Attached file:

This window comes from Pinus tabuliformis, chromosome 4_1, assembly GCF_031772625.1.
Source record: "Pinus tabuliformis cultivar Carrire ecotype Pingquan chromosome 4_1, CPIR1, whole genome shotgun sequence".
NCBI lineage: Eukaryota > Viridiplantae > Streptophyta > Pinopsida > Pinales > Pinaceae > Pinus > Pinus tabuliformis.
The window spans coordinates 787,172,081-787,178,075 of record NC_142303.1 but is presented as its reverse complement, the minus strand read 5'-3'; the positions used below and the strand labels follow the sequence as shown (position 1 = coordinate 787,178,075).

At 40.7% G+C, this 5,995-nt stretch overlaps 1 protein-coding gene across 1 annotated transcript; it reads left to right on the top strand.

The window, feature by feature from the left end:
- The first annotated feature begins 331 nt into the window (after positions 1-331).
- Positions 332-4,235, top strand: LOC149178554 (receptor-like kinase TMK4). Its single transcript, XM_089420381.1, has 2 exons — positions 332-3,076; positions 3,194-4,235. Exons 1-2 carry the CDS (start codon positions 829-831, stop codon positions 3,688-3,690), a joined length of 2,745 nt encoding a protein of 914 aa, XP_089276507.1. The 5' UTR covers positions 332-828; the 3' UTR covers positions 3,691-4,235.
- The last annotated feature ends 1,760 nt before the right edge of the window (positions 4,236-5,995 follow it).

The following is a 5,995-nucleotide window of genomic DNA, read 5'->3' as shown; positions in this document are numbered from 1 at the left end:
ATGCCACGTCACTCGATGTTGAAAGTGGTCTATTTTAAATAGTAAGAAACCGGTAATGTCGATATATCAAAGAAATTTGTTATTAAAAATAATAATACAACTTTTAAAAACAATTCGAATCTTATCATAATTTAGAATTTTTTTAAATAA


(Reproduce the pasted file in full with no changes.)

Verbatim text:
This window comes from Pinus tabuliformis, chromosome 4_1, assembly GCF_031772625.1.
Source record: "Pinus tabuliformis cultivar Carrire ecotype Pingquan chromosome 4_1, CPIR1, whole genome shotgun sequence".
NCBI lineage: Eukaryota > Viridiplantae > Streptophyta > Pinopsida > Pinales > Pinaceae > Pinus > Pinus tabuliformis.
The window spans coordinates 787,172,081-787,178,075 of record NC_142303.1 but is presented as its reverse complement, the minus strand read 5'-3'; the positions used below and the strand labels follow the sequence as shown (position 1 = coordinate 787,178,075).

At 40.7% G+C, this 5,995-nt stretch overlaps 1 protein-coding gene across 1 annotated transcript; it reads left to right on the top strand.

The window, feature by feature from the left end:
- The first annotated feature begins 331 nt into the window (after positions 1-331).
- Positions 332-4,235, top strand: LOC149178554 (receptor-like kinase TMK4). Its single transcript, XM_089420381.1, has 2 exons — positions 332-3,076; positions 3,194-4,235. Exons 1-2 carry the CDS (start codon positions 829-831, stop codon positions 3,688-3,690), a joined length of 2,745 nt encoding a protein of 914 aa, XP_089276507.1. The 5' UTR covers positions 332-828; the 3' UTR covers positions 3,691-4,235.
- The last annotated feature ends 1,760 nt before the right edge of the window (positions 4,236-5,995 follow it).

The following is a 5,995-nucleotide window of genomic DNA, read 5'->3' as shown; positions in this document are numbered from 1 at the left end:
ATGCCACGTCACTCGATGTTGAAAGTGGTCTATTTTAAATAGTAAGAAACCGGTAATGTCGATATATCAAAGAAATTTGTTATTAAAAATAATAATACAACTTTTAAAAACAATTCGAATCTTATCATAATTTAGAATTTTTTTAAATAA